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Angelus Address: On the Fulfillment of the Messiah’s Mission

Jesus’ Decision to Go to Jerusalem ‘Is Radical and Total, and Those that Follow Him Are Called to Measure Themselves against It’

Here is a ZENIT translation of the address Pope Francis gave today, before and after praying the midday Angelus with those gathered in St. Peter’s Square.

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Before the Angelus:

Dear Brothers and Sisters, good morning!

In today’s Gospel (Cf. Luke 9:51-62), Saint Luke begins the account of Jesus’ last journey to Jerusalem, which will close in chapter 19. It’s a long walk, not only geographic and spatial but spiritual and theological, towards the fulfillment of the Messiah’s mission. Jesus’ decision is radical and total, and those that follow Him are called to measure themselves against it The evangelist presents three personages to us today — three cases of vocation, we could say — which bring to light what is required of one who wants to follow Jesus to the end — totally.

The first personage promises Him: “I will follow you wherever you go” (v. 57). He is generous! However, Jesus answers that, unlike the foxes that have holes, and the birds that have nests, “the Son of Man has nowhere to lay his head” (v. 58) — Jesus’ absolute poverty.  Jesus, in fact, has left the paternal home and given up every security to proclaim the Kingdom of God to the lost sheep of His people. So Jesus has shown us, His disciples, that our mission in the world cannot be static but itinerant. A Christian is an itinerant. By her nature the Church is in movement, she isn’t sedentary and tranquil in her enclosure. She is open to the vastest horizons, sent — the Church is sent! — to take the Gospel on the roads and reach the human and existential peripheries. This is the first personage.

The second personage that Jesus encounters receives the call directly from Him, but he answers: “Lord, let me first go and bury my father” (v. 59). It’s a legitimate request, based on the Commandment to honor one’s father and mother (Cf. Exodus 20:12). However, Jesus replies: “Leave the dead to bury their own dead” (v. 60). With these words, willingly provocative, He intends to affirm the primacy of the following and of the proclamation of the Kingdom of God, even over the most important realities, such as the family. The urgency to communicate the Gospel, which breaks the chain of death and inaugurates eternal life, doesn’t admit delays but calls for promptness and availability. Therefore, the Church is itinerant, and here the Church is resolute; she acts in a hurry, at the moment, without waiting.

The third personage also wants to follow Jesus but he has a condition: he will do so after having gone to take leave of his parents. And he hears the Master say to him: “No one who puts his hand to the plow and looks back is fit for the Kingdom of God” (v. 62). The following of Jesus excludes regrets and looking back, but requires the virtue of decision.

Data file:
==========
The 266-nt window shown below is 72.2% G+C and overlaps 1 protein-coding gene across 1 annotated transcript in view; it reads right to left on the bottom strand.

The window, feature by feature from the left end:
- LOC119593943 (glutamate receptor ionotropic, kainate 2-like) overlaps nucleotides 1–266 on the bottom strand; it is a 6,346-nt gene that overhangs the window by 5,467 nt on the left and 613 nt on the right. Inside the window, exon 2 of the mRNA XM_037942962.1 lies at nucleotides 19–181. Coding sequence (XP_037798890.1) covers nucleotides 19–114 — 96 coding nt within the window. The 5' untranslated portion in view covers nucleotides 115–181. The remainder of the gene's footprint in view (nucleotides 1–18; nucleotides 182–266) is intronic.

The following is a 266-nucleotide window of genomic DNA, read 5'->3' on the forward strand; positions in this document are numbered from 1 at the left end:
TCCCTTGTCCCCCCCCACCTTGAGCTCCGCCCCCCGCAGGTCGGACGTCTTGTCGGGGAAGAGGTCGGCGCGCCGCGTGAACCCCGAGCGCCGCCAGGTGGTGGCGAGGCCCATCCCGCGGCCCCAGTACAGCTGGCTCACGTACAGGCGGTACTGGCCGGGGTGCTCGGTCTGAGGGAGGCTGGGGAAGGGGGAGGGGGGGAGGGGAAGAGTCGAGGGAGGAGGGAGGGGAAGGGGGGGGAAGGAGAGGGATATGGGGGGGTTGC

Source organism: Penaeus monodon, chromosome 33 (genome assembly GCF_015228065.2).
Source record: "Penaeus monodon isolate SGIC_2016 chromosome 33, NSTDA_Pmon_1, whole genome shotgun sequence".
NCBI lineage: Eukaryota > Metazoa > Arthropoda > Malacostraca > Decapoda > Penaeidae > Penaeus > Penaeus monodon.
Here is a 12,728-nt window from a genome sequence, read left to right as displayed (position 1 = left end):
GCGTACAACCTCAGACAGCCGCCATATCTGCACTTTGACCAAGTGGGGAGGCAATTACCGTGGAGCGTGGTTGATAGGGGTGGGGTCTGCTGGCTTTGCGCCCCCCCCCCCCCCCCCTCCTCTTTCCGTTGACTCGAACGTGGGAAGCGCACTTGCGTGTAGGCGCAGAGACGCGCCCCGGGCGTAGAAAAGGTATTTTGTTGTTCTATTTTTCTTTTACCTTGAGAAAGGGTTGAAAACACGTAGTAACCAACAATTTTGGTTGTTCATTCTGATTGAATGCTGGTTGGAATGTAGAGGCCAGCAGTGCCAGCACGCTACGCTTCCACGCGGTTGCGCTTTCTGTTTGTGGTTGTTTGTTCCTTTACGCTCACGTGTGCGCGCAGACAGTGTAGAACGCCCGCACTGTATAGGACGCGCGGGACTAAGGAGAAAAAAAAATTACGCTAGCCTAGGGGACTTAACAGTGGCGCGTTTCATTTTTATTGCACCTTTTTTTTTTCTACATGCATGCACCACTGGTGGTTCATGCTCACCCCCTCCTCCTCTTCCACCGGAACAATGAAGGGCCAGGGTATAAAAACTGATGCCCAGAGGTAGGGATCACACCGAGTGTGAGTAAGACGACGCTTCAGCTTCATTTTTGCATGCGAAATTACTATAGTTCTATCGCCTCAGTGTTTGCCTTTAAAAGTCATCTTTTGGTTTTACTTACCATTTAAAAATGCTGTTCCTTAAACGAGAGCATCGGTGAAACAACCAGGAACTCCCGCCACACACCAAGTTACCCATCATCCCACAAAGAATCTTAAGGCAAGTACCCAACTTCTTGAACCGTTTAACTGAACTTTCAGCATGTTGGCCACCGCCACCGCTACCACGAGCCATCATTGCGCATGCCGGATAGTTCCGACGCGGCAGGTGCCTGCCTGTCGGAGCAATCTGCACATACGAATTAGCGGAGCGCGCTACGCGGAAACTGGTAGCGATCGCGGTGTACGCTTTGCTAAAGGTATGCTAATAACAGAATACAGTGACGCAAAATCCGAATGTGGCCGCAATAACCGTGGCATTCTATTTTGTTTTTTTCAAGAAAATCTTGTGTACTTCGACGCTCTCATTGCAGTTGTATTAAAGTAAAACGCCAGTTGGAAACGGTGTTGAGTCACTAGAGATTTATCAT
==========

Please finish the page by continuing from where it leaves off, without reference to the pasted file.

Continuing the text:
To follow Jesus, the Church is itinerant, she acts immediately, in a hurry and resolute. The value of these conditions set by Jesus — itinerancy, promptness, and decision — doesn’t lie in a series of “no’s” said to good and important things of life. Rather, the accent is put on the main objective: to become a disciple of Christ! A free and conscious choice made out of love, to return God’s inestimable grace, and not made as a way of promoting oneself. This is sad! Woe to those that think of following Jesus to promote themselves, namely, to have a career, to feel important or to acquire a prestigious post. Jesus wants us to be passionate for Him and for the Gospel. A passion of the heart that is translated in concrete gestures of proximity, of closeness, of hospitality and care of <our> neediest brothers, exactly as He himself lived.

May the Virgin Mary, icon of the Church on the way, help us to follow the Lord Jesus with joy and, with renewed love, to proclaim to brothers the Good News of salvation.

[Original text: Italian]  [ZENIT’s translation by Virginia M. Forrester]

© Libreria Editrice Vatican

 

After the Angelus:

 Dear Brothers and Sisters!

In the last hours, we have witnessed in Korea a good example of the culture of encounter. I greet the protagonists, with the prayer that such a significant gesture may constitute a further step on the path of peace, not only in the Peninsula but in favor of the whole world.

On this last day of June, I hope all workers will be able to have a period of rest during the summer, which is good for them and for their families.

I pray for all those that, in these days, have greatly suffered the consequences of the heat: the sick, the elderly, persons that have to work in the open air, in construction sites . . . May no one be abandoned or exploited.

And now I give my warm welcome to all of you, Romans and pilgrims: families, parish groups and Associations.

In particular, I greet the group of Sisters of Saint Elizabeth and the pilgrims who have come on bicycle from Sartirana Lomellina. I see there are so many Poles . . . I greet the Poles. Good!

I wish you all a happy Sunday. Please, don’t forget to pray for me. Enjoy your lunch and goodbye.

[Original text: Italian]  [ZENIT’s translation by Virginia M. Forrester]

© Libreria Editrice Vatican

About Virginia Forrester

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